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Visiting Assistant Professor

Marie Butcher
IIRC Building 1
(831) 647-6439

Professor Marie Butcher teaches English for Academic and Professional Purposes within the Graduate School of Translation, Interpretation, and Language Education (GSTILE). She specializes in assisting international students and non-native speakers of English with their oral and written proficiency in English. 

Marie came to the Institute via the Custom Language Services (CLS) in 2002, offering customized language instruction to business people and diplomats from the Ministry of Foreign Affairs from Taiwan, Japan, and China. Marie has also taught specialized programs within the ESL Department, the CNS Visiting Fellows program, and the Critical Issues Forum at the Center for Non-Proliferation Studies. Prior to becoming Assistant Professor at MIIS, she worked at Monterey Peninsula College for 20 years in the ESL, English and French Departments. Marie also taught English abroad at the American Language Center in Marrakech, Morocco, and has led travel programs abroad to France & Italy, Kenya & Tanzania and Costa Rica. 

Marie feels she has a unique perspective because she has the opportunity to work with students in multiple disciplines across campus, assisting them with the same ultimate goal of finessing their English skills, so as to be able to communicate effectively in their chosen disciplines.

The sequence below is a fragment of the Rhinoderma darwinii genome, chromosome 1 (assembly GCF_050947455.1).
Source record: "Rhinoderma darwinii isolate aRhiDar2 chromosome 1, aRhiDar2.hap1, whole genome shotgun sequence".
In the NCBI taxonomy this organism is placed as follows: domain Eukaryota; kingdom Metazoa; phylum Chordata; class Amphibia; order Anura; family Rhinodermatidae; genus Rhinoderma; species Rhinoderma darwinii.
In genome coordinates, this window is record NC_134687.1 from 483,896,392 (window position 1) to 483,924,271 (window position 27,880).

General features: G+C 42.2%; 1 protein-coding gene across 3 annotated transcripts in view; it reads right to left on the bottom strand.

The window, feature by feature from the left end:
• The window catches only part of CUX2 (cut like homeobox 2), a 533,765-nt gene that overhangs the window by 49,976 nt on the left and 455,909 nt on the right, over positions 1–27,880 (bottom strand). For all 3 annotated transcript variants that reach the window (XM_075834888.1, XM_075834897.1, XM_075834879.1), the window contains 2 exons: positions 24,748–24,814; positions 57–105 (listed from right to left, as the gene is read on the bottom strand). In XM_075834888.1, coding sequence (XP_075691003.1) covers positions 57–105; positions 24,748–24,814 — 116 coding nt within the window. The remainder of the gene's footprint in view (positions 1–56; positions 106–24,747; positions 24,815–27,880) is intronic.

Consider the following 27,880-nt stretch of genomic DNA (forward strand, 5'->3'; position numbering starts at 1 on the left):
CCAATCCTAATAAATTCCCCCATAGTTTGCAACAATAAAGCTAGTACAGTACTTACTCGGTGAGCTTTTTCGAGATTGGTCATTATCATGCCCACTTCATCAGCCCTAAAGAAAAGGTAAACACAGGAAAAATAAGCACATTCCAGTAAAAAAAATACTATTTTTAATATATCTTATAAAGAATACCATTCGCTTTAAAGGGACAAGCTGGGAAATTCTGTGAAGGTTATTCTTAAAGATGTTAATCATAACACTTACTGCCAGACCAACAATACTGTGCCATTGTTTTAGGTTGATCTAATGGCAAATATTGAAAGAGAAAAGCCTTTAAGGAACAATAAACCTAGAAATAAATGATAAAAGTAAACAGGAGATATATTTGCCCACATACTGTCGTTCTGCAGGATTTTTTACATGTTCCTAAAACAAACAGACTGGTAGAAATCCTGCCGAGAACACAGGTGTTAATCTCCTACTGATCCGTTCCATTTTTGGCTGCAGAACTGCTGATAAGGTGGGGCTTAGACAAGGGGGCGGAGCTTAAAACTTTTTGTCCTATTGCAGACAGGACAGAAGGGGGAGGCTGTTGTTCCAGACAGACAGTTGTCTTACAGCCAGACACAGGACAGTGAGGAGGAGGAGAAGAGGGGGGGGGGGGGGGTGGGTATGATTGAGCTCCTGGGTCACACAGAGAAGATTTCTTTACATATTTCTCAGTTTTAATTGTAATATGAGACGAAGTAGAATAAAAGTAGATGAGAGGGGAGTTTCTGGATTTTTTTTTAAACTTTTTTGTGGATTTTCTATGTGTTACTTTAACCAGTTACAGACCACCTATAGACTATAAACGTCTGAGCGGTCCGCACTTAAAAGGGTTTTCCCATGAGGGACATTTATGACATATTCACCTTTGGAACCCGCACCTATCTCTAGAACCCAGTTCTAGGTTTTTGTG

Courses Taught

Courses offered in the past two years.

  • Current term
  • Upcoming term(s)

EAPP 8456 Advanced Rhetoric and Genre is a course designed to hone your research and writing skills in order to create fluid and interesting prose appropriate for the graduate level. The course is open to qualified international students. The content of the course will include a series of short essays, a genre presentation, and a final research paper that may be prepared in conjunction with another course.

The primary goals of this course are as follows:

• Developing critical reading skills,

• Learning how to correctly write and research an academic paper,

• Understanding how to blend sources without losing your own voice

• Introducing ways to document sources correctly using APA/Chicago format to avoid plagiarism,

• Understanding and implementing the characteristics of good writing into our own writing,

• Working on pre-writing skills such as brainstorming and outlining,